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Ann Savoy

Ann Savoy is a driving force in Louisiana’s folk scene and the matriarch of a kick-ass musical dynasty

Growing up in Richmond, Virginia, Ann Savoy was surrounded by music and poetry at home, even before she was gifted a plastic ukulele when she was 10. Savoy is grounded in the land from which she came: the mysteries and beauty of the Piedmont and Tidewater regions of Virginia, and the “gothic depths” of Richmond. Now, as an adult and celebrated practitioner of Cajun music, she boasts a discography that spans albums, books, music videos, liner notes, television and film, and a musical journey that has taken her around the world and into collaborations with many artists – most notably her decades with the Savoy-Doucet Cajun Band but also the Magnolia Sisters and Linda Ronstadt, with whom she recorded the Grammy-nominated Adieu False Heart (2006). As a torchbearer of the Louisiana-based Cajun musical tradition, Savoy is a storyteller above all else, creating a legacy as a historian just as much as a musician.

Savoy’s involvement in the Cajun music scene began when she met Cajun accordionist and her future husband Marc Savoy in 1975, and though their meeting may have been the impetus, the devotion with which Savoy has committed herself to the genre is a testament to a talent wholly her own. After moving to Louisiana with Marc, Savoy learned to play Cajun guitar in a sharp stylistic pivot from the country blues, Virginia folk traditions, and British rock ‘n’ roll she’d grown up with. It helped that Savoy had been fluent in French at the age of 13. Since she began performing in 1977, Savoy has recorded 22 albums of Cajun music with various bands and has produced and recorded even more. Starting with the Savoy-Doucet Cajun Band — which included Ann, Marc, and fiddler Michael Doucet — Savoy traveled the world playing “hardcore Cajun.” With the Magnolia Sisters, an internationally recognized all-female Cajun band, Savoy continued to challenge public perceptions of Cajun music, as women were a very rare sight in Cajun music at the time. Like all her Cajun music projects, Savoy both highlighted and expanded on the tradition.

A spirit of celebration and preservation is at the heart of many of Savoy’s musical Cajun projects. With Vanguard Records, Savoy produced Evangeline Made: A Tribute to Cajun Music (2002), which continued her expansion and exploration of the Cajun tradition by bringing the regional musical practice to the forefront. The Grammy-nominated album featured, among many others, influential musicians like Linda Ronstadt and John Fogerty singing Cajun songs. Water From the Well (2003) showcases musical styles within the Louisiana Atchafalaya Heritage region, and Creole Bred (2004), is a tribute to Creole and Zydeco. Across these albums and her historical publications, Savoy has committed herself to performing and preserving Cajun music for nearly 50 years. The first volume of her book series Cajun Music: A Reflection of a People, which came out in 1985, won the American Folklore Society's Botkin Book Award, and has been regarded as an authoritative source on Cajun and Zydeco music. The books amass the collective histories from over 200 interviews that Savoy conducted with musicians across Louisiana over the course of 45 years. Those interviews currently reside with Arhoolie Records, the label Savoy recorded with for 40 years, and the Arhoolie Ann Savoy Cajun Interviews Collection remains an important archival resource for the tradition. Pairing extensive documentation with a variety of performances and an expansive discography, Savoy both preserves and ignites a genre she has grown into. As famed guitarist T Bone Burnett once said of Savoy: “She doesn't imitate the past, she animates it – she makes dead men walk along a crooked line from the paddocks of Virginia to the swamps of Louisiana.”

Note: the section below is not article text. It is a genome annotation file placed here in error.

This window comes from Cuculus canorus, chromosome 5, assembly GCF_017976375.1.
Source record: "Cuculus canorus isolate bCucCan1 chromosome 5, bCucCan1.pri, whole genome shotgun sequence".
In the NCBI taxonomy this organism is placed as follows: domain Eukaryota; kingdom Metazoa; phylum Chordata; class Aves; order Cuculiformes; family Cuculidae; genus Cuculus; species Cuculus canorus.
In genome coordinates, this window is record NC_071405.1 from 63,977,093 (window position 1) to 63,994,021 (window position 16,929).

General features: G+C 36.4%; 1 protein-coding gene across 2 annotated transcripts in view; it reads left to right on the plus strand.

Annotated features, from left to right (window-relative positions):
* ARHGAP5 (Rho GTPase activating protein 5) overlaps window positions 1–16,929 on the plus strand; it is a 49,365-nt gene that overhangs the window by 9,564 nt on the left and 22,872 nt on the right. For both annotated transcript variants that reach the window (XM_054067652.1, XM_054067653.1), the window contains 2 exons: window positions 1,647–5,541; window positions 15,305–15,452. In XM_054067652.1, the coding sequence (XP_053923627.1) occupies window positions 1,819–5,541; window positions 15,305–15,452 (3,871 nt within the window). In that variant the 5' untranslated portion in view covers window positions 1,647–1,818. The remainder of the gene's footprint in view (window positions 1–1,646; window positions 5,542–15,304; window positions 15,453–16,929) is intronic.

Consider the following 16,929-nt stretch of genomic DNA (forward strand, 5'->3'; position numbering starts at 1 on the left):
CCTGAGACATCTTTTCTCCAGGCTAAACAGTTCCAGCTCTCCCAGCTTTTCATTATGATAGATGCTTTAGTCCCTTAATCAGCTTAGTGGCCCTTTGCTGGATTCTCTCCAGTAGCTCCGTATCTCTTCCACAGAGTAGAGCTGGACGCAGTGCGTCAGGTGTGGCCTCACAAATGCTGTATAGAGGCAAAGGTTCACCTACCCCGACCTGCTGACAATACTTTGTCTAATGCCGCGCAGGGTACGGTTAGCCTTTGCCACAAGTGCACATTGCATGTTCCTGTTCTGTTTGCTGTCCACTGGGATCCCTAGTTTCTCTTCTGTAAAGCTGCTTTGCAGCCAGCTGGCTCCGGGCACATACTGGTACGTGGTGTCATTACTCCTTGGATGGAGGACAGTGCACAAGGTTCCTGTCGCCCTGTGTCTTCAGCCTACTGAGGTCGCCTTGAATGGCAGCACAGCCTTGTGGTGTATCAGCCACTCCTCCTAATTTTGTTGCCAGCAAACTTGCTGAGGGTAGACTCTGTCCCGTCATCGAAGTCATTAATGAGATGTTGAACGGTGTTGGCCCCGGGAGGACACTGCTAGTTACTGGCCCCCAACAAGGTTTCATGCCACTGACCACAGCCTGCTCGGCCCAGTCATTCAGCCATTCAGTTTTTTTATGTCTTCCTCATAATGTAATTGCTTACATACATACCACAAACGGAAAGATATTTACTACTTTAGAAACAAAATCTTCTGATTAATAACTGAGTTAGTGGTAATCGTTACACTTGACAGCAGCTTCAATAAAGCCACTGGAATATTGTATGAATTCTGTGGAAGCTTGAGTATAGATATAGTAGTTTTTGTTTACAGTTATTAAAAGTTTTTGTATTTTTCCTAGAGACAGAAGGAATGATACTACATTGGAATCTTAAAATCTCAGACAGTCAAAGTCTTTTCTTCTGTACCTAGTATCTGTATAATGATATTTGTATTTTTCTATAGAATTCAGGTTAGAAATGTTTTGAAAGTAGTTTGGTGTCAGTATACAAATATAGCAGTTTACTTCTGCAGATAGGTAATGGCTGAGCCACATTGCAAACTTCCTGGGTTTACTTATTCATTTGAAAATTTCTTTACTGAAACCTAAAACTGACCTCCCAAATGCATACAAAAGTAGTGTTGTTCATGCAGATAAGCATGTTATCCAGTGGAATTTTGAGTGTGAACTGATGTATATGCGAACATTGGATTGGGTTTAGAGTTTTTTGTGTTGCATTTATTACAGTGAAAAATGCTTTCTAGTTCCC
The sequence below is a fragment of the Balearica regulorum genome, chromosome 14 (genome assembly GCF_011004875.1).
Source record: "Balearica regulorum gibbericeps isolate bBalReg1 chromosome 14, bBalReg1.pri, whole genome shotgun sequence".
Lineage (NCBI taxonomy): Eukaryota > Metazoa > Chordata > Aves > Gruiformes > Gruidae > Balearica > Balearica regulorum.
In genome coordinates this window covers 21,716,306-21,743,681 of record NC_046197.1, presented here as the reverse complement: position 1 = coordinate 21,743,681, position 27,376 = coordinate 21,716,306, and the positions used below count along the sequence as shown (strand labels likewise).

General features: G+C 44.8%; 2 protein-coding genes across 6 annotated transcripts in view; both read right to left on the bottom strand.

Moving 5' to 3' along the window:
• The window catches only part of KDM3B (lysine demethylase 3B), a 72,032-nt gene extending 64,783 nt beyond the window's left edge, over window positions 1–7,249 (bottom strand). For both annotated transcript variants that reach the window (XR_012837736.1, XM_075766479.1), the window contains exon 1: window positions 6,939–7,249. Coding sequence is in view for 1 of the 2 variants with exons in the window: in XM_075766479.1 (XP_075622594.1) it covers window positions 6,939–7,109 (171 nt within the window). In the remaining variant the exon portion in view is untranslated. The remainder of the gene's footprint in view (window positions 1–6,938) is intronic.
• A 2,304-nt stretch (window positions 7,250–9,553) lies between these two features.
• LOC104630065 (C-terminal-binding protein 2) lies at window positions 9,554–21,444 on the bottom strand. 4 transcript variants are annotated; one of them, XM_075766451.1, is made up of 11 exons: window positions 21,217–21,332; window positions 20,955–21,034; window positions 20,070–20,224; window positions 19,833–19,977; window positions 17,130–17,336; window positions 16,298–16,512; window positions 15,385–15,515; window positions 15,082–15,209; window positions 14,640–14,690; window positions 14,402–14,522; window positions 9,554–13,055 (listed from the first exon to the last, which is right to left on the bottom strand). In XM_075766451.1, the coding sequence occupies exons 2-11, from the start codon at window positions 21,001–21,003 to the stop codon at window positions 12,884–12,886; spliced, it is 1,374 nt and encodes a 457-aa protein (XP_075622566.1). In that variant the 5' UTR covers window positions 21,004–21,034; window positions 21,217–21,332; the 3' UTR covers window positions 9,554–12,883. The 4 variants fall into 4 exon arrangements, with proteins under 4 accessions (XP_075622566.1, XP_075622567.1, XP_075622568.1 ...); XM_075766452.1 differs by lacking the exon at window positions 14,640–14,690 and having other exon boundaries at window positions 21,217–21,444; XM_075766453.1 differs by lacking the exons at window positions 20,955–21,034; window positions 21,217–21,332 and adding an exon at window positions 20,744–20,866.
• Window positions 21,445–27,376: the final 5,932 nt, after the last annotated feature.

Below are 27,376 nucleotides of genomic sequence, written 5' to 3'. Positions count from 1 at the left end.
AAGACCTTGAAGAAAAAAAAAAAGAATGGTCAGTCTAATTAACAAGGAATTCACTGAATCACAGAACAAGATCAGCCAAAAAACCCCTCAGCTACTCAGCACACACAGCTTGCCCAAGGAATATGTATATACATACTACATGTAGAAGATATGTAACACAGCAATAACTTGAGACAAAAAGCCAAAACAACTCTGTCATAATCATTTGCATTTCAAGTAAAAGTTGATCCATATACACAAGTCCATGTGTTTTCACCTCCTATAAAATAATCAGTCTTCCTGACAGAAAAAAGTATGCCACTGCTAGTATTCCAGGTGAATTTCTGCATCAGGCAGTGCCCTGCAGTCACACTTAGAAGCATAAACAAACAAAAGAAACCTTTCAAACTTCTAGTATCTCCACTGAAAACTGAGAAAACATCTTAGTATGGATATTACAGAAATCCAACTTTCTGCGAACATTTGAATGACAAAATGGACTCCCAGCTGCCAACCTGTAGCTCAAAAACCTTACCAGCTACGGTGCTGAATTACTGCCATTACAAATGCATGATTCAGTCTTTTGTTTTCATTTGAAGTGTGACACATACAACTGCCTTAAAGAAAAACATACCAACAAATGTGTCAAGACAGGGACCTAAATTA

Savoy has spent half a lifetime bringing Cajun music to the world. Now, with her new release with Smithsonian Folkways, she’s bringing the world into her home with her earliest influences and the foundations upon which she became a musician. On Another Heart, Savoy returns to the inspirations that brought her to music before she submersed herself in Cajun, zydeco, and the traditions of southwest Louisiana. Originally intended to be a follow-up album with close friend and collaborator Linda Ronstadt, Another Heart was reimagined with the guidance of producer Dirk Powell (Our Native Daughters, Rhiannon Giddens). The album’s songs explore the various regions and sounds Savoy pulled from in her youth, ranging from songs from Virginia’s mountains to tracks from her teens when she was committed to listening to everything, to music she picked up during her trips to London and discovering British folk revival. On songs like “Triste Samedi (A Sad Saturday / Hurricane Song)” the merging of her most critical influences is clear: a story close to Louisiana and sung in French, with a melody derived from Virginia mountain music. While the world may know Savoy as a staple of the Cajun musical tradition, Another Heart reveals something more. As Savoy puts it: “Another Heart is the voice of the other person living inside of me, a mixtape of the sounds of her life, shared from me to the world, with love.”